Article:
Mobile food carts coming soon to Chicago’s ‘food desert’
BY FRAN SPIELMAN City Hall Reporter firstname.lastname@example.org June 6, 2012 5:00PM
File photo. | Brett Roseman~Sun-Times Media
Updated: July 8, 2012 6:57PM
Fresh fruits and vegetables will be a whole lot easier to find and buy in Chicago, thanks to a mobile food cart ordinance approved Wednesday to shrink Chicago’s “food desert.”
The City Council approved Mayor Rahm Emanuel’s plan to authorize fresh produce carts, with 50 percent of them located in neighborhoods where residents cannot easily purchase fresh fruits and vegetables.
Instead of moving like nomads from place-to-place as a peddler’s license requires, the ordinance allows produce merchants to operate in a fixed locations during the course of the day. Uncut fruits, vegetables, nuts, grains and bottled water could also be sold for longer hours.
A pilot program will also allow up to 30 cart locations on the public way near CTA stations and other transportation hubs with high foot traffic within so-called “food deserts.”
The Emanuel administration expects to authorize up to 50 carts within the first two years, creating up to 100 jobs and shrinking the food desert by 2.5 square miles.
Northwestern University has agreed to evaluate the carts over the next two years to determine the health and economic benefits.
Emanuel has created five new farmers markets in Chicago neighborhoods starved for fresh fruits and vegetables.
He has also summoned the CEOs of Wal-Mart and other major retailers to a summit on “food deserts” that, he claims, produced plans to build 17 new stores and retrofit 19 existing stores to sell fresh produce in inner-city neighborhoods.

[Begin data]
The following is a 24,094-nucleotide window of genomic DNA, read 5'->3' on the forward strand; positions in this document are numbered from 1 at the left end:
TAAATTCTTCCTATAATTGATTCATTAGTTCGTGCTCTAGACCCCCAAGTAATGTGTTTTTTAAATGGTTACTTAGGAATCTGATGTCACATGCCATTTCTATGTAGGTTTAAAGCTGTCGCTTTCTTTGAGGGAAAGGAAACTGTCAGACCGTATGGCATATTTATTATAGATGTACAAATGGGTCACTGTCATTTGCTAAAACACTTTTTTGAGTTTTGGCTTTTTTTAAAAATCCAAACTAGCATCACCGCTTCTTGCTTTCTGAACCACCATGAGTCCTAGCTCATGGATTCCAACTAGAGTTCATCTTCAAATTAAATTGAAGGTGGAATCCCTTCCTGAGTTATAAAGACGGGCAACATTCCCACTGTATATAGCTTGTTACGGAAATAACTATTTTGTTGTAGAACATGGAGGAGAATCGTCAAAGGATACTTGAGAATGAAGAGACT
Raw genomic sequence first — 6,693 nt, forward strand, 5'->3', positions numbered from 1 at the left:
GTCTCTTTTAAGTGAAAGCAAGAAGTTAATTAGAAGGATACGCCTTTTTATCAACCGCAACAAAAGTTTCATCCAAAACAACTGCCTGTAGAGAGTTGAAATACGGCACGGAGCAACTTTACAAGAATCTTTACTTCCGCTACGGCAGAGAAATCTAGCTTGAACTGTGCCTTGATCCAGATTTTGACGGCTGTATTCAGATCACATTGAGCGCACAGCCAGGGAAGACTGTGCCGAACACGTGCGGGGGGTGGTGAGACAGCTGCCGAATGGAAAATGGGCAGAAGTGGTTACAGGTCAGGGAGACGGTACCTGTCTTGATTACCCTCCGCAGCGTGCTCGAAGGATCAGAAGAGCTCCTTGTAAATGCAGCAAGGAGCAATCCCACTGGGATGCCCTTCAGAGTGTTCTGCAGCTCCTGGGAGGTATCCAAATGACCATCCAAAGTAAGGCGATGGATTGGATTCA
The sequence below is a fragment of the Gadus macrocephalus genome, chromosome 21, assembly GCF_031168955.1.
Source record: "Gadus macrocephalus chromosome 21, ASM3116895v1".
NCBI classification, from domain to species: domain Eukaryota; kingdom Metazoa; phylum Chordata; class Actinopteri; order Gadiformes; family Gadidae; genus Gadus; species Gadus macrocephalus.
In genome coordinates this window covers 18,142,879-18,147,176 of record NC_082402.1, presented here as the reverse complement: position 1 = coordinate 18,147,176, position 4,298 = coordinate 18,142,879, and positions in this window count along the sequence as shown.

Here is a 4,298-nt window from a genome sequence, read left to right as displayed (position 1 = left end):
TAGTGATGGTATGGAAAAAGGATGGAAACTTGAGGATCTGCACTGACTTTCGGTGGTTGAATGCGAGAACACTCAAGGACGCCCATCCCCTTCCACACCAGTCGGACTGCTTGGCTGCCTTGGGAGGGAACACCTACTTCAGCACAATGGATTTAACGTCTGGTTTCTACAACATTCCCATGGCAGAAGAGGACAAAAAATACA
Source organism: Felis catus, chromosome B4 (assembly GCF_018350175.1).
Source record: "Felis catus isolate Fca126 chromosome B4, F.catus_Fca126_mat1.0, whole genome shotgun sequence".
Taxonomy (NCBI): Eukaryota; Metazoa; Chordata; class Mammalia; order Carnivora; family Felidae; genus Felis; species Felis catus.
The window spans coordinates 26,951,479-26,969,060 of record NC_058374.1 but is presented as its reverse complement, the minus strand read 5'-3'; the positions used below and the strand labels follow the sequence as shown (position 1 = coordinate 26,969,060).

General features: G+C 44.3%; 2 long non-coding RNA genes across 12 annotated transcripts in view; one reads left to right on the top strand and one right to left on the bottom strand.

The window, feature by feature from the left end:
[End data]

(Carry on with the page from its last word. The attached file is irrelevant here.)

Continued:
And the mayor has promoted urban agriculture — by championing an ordinance that expanded the maximum size of community gardens, eased fencing and parking requirements on larger commercial urban farms and allowed those farms to sell their wares at farmer’s markets.
The new mobile carts mark yet another step to fill the void that has left inner-city communities with precious few shopping choices.
Emanuel he is determined to make certain that “every resident has the opportunity in the city of Chicago to be within a mile of fresh fruits, vegetable and meats.
He added, “I’ve set a goal for the city in my first term to reduce the population of 450,000 people who don’t live within [close proximity] to fresh fruits and vegetables and meats, like others of us who take it as a given — that we cut that population in half. And this is another contribution to make good on that pledge.”